The next year, 1956, was a banner year for Simpson. He hit .293 with 21 homers and 105 RBIs. Naming him to the All-Star team, Yankees manager Casey Stengel took note of his long, smooth stride in the outfield and strong throwing arm, and called him the best right fielder in the league. On June 24, Simpson became a bit of a folk hero by depositing a homer onto Brooklyn Avenue, outside of Kansas City’s Municipal Stadium. The ballpark had a concrete wall atop a 40-foot-high embankment in right field, making it appear impossible to ever plant one on the other side. A barnstorming Babe Ruth even had trouble hitting the target during exhibition games. Simpson accomplished the Herculean feat on a pitch served up by Dave Sisler of the Red Sox.
In 1957, Simpson moved to the Yankees in the aftermath of the brawl at the Copacabana nightclub in New York involving some Yankees players. Simpson was hitting .296 when traded to the Yankees on June 15, along with pitcher Ryne Duren and outfielder Jim Pisoni, in exchange for infielder Billy Martin, a participant in the Copacabana fight, pitcher Ralph Terry, infielder-outfielder Woody Held, and outfielder Bob Martyn. The consensus was that the A’s got the better of the deal. Simpson was initially pleased to become a Yankee, but came to regret the deal that sent him to the big city. “The worst break I ever got was being traded to the Yankees,” he said later. He sensed something was wrong upon reporting to the Yankee clubhouse and meeting Casey Stengel. “I introduced myself to Casey,” Simpson recalled. “He didn’t say he was glad to have me or anything else. Instead he started talking about how he hated to lose Billy Martin. … It made me feel a little funny.” Simpson’s sense of the situation was pretty much on the mark. He knew he’d platoon with the Yankees and history showed that he wasn’t at his best coming off the bench. He ended the season hitting .250 in 75 games. During the 1957 World Series, Simpson and Elston Howard alternated at first base, spelling an injured Moose Skowron. Simpson hit a disappointing .083 in the Fall Classic as the Milwaukee Braves prevailed over the Yankees in seven games.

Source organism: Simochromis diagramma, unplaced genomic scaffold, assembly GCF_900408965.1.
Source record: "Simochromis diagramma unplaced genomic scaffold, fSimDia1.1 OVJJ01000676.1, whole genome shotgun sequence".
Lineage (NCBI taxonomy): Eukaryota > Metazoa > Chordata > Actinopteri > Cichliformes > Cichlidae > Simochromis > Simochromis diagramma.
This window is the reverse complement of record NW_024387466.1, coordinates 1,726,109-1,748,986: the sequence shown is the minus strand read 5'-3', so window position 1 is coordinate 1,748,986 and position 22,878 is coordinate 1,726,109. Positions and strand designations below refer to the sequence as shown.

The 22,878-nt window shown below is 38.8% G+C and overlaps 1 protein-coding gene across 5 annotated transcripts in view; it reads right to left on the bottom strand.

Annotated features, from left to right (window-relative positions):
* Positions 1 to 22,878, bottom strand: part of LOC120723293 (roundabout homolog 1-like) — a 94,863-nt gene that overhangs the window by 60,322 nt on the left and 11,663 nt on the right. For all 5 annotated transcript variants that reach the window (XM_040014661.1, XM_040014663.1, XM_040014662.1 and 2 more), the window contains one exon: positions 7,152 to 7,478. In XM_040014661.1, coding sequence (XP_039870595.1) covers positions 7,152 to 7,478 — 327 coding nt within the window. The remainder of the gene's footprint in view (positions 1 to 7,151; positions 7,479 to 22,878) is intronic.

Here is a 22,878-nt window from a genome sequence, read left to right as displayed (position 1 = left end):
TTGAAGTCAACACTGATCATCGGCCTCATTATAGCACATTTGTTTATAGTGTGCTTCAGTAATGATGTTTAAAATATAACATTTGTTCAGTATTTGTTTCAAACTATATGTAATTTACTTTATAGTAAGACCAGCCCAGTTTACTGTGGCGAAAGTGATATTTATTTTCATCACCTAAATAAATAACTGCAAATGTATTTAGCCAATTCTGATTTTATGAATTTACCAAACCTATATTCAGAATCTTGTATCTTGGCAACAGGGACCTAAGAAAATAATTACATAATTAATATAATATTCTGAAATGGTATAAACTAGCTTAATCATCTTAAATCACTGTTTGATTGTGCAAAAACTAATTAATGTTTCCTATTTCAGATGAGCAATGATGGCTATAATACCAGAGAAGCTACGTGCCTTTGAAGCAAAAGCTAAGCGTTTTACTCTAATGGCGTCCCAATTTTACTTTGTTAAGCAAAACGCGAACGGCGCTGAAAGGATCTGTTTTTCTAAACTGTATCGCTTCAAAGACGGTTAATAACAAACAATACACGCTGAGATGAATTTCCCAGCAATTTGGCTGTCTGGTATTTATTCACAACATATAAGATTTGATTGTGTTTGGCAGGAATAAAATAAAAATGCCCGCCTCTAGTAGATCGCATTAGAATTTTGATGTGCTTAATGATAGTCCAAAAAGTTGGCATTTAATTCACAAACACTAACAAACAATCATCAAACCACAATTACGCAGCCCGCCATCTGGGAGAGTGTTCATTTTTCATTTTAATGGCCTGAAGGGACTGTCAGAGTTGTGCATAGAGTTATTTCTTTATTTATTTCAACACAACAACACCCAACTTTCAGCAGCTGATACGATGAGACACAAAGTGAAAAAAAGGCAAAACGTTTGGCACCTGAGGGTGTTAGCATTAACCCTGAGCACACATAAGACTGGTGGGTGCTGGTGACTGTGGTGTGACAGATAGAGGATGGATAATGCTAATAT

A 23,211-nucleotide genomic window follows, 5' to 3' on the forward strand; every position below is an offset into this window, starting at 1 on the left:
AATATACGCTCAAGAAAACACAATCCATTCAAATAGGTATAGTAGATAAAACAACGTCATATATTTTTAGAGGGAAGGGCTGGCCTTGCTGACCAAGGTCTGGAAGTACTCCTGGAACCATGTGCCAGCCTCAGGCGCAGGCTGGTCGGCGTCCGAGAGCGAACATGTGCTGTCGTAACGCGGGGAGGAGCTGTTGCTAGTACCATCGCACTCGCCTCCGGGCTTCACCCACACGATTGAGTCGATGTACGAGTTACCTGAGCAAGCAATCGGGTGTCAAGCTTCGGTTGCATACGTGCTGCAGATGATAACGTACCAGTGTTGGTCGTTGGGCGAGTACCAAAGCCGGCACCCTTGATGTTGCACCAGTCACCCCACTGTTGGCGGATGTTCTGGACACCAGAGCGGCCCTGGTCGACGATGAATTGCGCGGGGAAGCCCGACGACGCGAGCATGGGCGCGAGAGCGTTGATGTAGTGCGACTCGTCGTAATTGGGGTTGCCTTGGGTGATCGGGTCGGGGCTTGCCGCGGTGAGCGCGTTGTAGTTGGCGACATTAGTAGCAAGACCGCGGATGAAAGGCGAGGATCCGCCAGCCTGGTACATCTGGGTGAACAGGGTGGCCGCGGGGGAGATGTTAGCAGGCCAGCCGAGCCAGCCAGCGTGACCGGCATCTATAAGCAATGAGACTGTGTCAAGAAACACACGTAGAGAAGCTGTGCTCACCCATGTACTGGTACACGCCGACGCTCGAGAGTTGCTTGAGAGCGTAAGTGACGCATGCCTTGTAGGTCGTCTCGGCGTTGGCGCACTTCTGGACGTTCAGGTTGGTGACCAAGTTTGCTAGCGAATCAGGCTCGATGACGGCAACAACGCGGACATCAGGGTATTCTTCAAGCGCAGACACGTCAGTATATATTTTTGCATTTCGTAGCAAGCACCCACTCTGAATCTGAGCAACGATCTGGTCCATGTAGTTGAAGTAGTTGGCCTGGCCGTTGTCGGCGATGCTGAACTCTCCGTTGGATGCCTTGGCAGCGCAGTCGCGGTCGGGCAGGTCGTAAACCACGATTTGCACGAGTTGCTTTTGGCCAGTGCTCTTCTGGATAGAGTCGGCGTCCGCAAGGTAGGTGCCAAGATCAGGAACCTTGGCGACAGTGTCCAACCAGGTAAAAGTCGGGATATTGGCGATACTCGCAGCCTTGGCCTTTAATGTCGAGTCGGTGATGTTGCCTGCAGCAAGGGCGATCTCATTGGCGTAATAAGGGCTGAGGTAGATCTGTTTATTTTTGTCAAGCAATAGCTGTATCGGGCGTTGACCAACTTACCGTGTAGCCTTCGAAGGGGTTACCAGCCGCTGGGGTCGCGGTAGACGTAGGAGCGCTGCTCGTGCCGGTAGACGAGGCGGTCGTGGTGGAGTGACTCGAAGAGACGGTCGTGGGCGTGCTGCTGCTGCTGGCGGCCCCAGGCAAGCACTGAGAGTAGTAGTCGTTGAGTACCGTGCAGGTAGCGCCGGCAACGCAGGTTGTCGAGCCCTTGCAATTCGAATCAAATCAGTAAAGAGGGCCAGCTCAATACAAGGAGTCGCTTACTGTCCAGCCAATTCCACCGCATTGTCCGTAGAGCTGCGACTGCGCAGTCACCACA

Simpson was hitting a mere .216 on June 15, 1958, when the Yankees traded him back to Kansas City along with pitcher Bob Grim for A’s hurlers Duke Maas and Virgil Trucks. The deal was announced during a Yankees game against the Detroit Tigers, but Casey Stengel decided to send Harry up as a pinch hitter anyway. Back in Kansas City, he posted a .264 average in 78 games.
Simpson’s signed contact for the 1959 season was accompanied by a letter to Parke Carroll, general manager of the A’s, in which he wrote, “I’m a better ballplayer than I showed you last year. I just hope you will believe in me. I’ll prove I’m better. I’ve just got to vindicate myself.” On May 2 Harry was hitting a solid .286, but the A’s sent him to the Chicago White Sox in exchange for infielder Ray Boone. Chisox owner Bill Veeck and his general manager, Hank Greenberg, had signed Simpson to his first major league contract and were of course very familiar with him. They hoped that Simpson would add spark to the Sox lineup and wanted to take advantage of Harry’s versatility.